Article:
BOOK OF CHRISTMAS - online book

The Customs, Ceremonies, Traditions, Superstitions, Fun, Feeling,
And Festivities Of The Christmas Season.

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THE CHRISTMAS SEASON.                               61
is in the midst of Christmas. And if the " coming events " of the season " cast their shadows before," so, amid all its cross lights, it would be strange if there were no reflections flung be­hind. The merry spirit which has been awakened, and suffered to play his antics so long, is not to be laid by the exorcism of a word. After so very absolute and unquestioned a sway, it is not to be expected that Momus should abdicate at a moment's notice. Accordingly, we find that, anything enacted to the contrary not­withstanding, the genial feelings of the time, and the festivities springing out of them, contrive to maintain their footing throughout the month of January :—and Christmas keeps lingering about our homes, till he is no longer answered by the young, glad voices to whom he has not, as yet, begun to utter his solemn warnings, and expound his sterner morals,—and for whom his coming is, hith­erto, connected with few memories of pain. Till the merry ur­chins have gone back to school, there will continue to be willing subjects to the Lord of Misrule.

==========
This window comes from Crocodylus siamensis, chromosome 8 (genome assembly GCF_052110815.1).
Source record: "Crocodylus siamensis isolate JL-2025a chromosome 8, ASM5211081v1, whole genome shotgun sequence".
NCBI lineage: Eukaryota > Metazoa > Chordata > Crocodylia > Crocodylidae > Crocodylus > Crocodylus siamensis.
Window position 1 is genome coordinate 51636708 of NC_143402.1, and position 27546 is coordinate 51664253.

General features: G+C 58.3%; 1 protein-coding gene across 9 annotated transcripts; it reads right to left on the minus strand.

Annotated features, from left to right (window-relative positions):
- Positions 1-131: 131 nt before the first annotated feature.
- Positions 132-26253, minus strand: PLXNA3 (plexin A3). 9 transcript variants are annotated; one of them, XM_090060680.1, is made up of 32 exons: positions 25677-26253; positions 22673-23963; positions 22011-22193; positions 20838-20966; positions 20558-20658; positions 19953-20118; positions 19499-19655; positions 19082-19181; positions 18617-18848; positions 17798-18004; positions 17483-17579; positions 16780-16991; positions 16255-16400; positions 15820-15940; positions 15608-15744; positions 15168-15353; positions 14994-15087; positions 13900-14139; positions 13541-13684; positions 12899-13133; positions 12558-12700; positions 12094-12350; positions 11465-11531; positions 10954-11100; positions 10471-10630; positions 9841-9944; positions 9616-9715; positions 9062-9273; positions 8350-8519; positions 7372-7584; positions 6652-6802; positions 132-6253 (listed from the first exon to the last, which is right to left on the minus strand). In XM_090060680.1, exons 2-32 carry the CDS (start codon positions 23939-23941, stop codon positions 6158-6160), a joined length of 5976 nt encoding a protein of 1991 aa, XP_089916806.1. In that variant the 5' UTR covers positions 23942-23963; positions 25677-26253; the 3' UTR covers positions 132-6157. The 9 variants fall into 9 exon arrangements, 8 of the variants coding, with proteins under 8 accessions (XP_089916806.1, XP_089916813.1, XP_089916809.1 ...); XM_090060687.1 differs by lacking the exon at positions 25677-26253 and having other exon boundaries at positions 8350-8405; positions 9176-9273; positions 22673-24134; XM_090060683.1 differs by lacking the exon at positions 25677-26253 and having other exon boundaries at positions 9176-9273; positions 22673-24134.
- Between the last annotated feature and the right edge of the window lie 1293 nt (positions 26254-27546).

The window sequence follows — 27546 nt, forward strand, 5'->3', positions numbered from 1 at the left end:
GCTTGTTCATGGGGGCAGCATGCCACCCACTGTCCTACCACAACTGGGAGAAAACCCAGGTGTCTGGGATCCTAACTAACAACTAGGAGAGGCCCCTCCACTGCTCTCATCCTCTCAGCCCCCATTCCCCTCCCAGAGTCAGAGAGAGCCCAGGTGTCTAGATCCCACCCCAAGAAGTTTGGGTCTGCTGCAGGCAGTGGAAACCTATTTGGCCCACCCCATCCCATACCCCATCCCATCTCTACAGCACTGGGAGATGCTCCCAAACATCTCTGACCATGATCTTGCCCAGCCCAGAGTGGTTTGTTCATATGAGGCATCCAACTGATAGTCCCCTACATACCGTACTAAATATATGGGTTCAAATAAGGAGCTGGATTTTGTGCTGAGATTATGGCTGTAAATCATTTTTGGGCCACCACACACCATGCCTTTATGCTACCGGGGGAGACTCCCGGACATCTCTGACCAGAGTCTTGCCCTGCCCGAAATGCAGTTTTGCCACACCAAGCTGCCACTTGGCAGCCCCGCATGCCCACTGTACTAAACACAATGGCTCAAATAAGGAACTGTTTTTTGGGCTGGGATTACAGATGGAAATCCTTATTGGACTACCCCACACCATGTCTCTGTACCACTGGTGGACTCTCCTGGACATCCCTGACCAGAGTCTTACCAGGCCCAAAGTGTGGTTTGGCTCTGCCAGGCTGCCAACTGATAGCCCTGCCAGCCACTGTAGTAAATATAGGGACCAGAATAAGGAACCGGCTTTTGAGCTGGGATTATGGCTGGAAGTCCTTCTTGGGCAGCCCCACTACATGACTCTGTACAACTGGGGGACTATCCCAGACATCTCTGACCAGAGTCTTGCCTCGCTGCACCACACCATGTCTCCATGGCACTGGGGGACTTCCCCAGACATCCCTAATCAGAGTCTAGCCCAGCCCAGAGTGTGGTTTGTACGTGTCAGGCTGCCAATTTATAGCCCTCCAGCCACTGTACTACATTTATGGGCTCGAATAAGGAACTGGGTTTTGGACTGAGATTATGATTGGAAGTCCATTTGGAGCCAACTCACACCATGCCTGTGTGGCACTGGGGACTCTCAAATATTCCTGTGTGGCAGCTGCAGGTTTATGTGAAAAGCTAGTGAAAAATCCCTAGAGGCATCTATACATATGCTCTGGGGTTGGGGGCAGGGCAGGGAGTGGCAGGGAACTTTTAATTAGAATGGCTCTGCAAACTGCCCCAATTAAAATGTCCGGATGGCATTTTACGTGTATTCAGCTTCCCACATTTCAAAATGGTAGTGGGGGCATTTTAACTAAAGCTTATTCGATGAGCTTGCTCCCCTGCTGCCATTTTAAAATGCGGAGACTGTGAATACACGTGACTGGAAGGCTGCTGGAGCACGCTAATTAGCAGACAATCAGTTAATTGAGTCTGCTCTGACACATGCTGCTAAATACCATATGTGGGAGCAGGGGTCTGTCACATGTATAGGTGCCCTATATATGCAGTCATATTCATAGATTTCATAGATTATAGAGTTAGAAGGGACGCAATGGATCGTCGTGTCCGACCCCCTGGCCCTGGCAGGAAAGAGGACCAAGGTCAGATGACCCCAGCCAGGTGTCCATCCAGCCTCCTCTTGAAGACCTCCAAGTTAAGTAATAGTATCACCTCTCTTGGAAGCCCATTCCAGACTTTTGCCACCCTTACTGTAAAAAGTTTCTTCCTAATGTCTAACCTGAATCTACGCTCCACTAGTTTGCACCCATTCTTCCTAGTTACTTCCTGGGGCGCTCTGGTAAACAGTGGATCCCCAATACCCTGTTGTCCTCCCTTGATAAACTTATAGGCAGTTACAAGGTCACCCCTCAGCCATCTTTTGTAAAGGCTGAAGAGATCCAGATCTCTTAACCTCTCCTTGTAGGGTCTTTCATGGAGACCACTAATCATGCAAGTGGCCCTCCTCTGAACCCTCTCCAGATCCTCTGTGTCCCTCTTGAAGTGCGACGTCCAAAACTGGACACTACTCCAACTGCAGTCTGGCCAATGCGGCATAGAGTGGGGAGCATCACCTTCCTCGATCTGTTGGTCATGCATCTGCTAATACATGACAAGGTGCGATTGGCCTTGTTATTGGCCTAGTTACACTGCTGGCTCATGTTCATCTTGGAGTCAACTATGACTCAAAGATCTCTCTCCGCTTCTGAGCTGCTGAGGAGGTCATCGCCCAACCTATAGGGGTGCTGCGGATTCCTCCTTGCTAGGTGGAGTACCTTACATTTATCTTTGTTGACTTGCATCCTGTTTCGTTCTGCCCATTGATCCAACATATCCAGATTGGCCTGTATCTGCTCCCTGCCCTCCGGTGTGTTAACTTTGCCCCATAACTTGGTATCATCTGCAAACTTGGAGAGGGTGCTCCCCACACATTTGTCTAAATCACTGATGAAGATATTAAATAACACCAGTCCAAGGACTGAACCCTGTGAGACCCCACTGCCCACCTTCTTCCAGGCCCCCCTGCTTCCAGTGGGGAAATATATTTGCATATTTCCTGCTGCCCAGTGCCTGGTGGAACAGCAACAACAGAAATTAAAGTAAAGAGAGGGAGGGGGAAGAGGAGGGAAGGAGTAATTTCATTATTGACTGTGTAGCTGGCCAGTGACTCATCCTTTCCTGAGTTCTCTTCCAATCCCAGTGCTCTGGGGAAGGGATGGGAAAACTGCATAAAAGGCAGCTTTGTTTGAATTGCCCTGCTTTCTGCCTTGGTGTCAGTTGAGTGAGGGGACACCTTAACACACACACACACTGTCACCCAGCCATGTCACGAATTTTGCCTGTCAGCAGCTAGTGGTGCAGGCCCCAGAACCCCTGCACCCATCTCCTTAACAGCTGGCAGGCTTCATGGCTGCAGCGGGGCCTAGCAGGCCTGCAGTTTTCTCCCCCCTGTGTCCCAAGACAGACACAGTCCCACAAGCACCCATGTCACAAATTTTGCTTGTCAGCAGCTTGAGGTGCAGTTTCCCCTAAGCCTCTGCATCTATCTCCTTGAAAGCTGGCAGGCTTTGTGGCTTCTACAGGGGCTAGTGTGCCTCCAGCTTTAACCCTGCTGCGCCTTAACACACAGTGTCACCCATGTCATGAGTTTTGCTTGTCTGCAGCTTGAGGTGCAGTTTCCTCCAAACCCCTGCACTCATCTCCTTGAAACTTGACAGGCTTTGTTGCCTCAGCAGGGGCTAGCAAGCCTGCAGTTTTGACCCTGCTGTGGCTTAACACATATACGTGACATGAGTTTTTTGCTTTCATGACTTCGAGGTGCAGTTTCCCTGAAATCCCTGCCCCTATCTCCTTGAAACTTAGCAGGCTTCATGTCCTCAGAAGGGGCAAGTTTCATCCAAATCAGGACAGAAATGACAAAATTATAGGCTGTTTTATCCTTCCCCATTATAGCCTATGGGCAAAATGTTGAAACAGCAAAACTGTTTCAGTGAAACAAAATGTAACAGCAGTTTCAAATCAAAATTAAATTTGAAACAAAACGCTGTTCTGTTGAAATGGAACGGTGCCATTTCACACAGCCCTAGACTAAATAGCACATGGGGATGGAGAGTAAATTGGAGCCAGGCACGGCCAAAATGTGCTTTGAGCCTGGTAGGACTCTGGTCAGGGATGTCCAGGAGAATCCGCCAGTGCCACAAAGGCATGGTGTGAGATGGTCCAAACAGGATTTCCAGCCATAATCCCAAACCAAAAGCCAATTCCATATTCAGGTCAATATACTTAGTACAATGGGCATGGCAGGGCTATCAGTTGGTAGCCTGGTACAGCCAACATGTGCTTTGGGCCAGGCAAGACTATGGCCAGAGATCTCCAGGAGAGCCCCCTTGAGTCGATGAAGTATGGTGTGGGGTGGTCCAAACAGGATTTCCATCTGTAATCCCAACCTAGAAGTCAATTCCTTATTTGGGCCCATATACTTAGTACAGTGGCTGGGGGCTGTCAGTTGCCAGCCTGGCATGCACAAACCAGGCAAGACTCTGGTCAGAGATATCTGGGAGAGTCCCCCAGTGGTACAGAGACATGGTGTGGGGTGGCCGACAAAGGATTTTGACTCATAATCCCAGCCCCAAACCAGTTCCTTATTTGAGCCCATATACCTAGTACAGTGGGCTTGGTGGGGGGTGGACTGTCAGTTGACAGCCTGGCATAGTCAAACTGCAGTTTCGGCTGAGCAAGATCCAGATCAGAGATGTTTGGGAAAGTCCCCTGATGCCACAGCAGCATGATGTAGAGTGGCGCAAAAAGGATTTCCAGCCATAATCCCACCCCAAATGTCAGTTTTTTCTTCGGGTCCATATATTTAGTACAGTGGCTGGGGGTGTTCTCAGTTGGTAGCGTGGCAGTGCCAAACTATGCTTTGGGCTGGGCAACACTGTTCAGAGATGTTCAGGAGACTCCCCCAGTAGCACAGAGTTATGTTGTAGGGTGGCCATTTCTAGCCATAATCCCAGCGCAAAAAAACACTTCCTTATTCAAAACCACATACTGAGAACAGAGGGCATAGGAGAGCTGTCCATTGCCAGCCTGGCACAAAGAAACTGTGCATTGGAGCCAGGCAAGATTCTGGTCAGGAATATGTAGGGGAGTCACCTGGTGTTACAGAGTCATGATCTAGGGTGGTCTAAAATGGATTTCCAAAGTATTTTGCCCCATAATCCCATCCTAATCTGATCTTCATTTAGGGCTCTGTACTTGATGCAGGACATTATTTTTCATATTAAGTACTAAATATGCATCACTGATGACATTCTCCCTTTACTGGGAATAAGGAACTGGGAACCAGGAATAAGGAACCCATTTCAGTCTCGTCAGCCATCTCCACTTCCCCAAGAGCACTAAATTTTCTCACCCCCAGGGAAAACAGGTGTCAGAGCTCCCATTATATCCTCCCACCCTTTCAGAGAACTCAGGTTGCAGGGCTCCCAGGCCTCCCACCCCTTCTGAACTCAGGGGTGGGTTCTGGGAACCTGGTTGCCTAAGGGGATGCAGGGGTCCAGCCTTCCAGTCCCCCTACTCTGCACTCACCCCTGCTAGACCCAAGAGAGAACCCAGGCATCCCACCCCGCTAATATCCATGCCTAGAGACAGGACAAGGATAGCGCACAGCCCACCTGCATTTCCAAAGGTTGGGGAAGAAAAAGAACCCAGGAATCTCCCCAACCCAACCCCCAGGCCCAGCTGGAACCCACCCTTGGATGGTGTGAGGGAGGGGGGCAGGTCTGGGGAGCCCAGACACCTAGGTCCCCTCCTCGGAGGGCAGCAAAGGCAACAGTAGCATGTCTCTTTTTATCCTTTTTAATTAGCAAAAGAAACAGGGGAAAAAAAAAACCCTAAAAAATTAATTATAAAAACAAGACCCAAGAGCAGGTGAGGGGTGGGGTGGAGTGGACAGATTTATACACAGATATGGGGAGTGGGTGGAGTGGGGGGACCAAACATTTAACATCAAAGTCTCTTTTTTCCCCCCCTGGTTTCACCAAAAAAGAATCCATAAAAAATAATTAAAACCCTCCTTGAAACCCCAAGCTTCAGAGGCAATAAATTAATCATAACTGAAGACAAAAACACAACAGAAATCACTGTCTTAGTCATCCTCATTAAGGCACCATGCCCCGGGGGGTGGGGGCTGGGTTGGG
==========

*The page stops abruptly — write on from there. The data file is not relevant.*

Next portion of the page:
In Scotland, the Abbot of Unreason was frequently enacted by persons of the highest rank ; and James V. is himself said to have concealed his crown beneath the mitre of the merry Abbot. As in England, his revels were shared by the mightiest of the land ; but they appear to have been of a less inoffensive kind, and to have imitated more unrestrainedly the license of the Roman Saturnalia, than did the merry-makings of the South. The mummeries of these personages (a faint reflection of which still exists in the Guisars whom we shall have to mention hereafter), if less costly than those of their brethren in England, were not less showy ; and though much less quaint, were a great deal more free. " The body-guards of the Abbot of Unreason were all arrayed in gaudy colors, bedecked with gold or silver lace, with embroidery and silken scarves, the fringed ends of which floated in the wind. They wore chains of gold, or baser metal gilt, and glittering with mock jewels. Their legs were adorned, and ren­dered voluble by links of shining metal, hung with many bells of the same material, twining from the ancle of their buskins to their silken garters; and each flourished in his hand a rich silk hand­kerchief, brocaded over with flowers. This was the garb of fifty or more youths, who encircled the person of the leader. They
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